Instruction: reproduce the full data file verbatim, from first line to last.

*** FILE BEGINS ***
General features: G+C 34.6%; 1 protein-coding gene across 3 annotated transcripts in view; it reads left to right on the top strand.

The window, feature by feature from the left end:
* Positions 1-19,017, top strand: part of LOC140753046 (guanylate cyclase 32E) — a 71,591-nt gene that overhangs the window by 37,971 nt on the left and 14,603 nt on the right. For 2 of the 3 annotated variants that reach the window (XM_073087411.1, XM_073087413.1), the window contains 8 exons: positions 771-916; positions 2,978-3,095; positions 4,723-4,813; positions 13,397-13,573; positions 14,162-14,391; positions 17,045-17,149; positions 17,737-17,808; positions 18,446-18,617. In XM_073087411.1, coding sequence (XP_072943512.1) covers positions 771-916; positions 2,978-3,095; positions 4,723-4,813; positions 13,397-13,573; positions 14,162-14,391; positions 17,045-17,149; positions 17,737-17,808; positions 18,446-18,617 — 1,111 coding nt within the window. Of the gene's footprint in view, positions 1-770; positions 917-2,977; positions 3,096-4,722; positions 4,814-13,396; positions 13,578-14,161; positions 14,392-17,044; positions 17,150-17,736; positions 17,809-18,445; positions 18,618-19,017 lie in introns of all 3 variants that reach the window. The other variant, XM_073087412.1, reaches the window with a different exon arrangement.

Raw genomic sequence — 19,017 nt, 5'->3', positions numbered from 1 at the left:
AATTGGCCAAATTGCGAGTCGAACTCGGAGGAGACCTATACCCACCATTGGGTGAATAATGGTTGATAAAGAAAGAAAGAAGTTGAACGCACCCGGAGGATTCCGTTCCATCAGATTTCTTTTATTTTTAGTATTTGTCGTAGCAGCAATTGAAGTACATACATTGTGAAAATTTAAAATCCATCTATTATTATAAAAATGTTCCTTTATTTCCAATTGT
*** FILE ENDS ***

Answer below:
General features: G+C 34.6%; 1 protein-coding gene across 3 annotated transcripts in view; it reads left to right on the top strand.

The window, feature by feature from the left end:
* Positions 1-19,017, top strand: part of LOC140753046 (guanylate cyclase 32E) — a 71,591-nt gene that overhangs the window by 37,971 nt on the left and 14,603 nt on the right. For 2 of the 3 annotated variants that reach the window (XM_073087411.1, XM_073087413.1), the window contains 8 exons: positions 771-916; positions 2,978-3,095; positions 4,723-4,813; positions 13,397-13,573; positions 14,162-14,391; positions 17,045-17,149; positions 17,737-17,808; positions 18,446-18,617. In XM_073087411.1, coding sequence (XP_072943512.1) covers positions 771-916; positions 2,978-3,095; positions 4,723-4,813; positions 13,397-13,573; positions 14,162-14,391; positions 17,045-17,149; positions 17,737-17,808; positions 18,446-18,617 — 1,111 coding nt within the window. Of the gene's footprint in view, positions 1-770; positions 917-2,977; positions 3,096-4,722; positions 4,814-13,396; positions 13,578-14,161; positions 14,392-17,044; positions 17,150-17,736; positions 17,809-18,445; positions 18,618-19,017 lie in introns of all 3 variants that reach the window. The other variant, XM_073087412.1, reaches the window with a different exon arrangement.

Raw genomic sequence — 19,017 nt, 5'->3', positions numbered from 1 at the left:
AATTGGCCAAATTGCGAGTCGAACTCGGAGGAGACCTATACCCACCATTGGGTGAATAATGGTTGATAAAGAAAGAAAGAAGTTGAACGCACCCGGAGGATTCCGTTCCATCAGATTTCTTTTATTTTTAGTATTTGTCGTAGCAGCAATTGAAGTACATACATTGTGAAAATTTAAAATCCATCTATTATTATAAAAATGTTCCTTTATTTCCAATTGT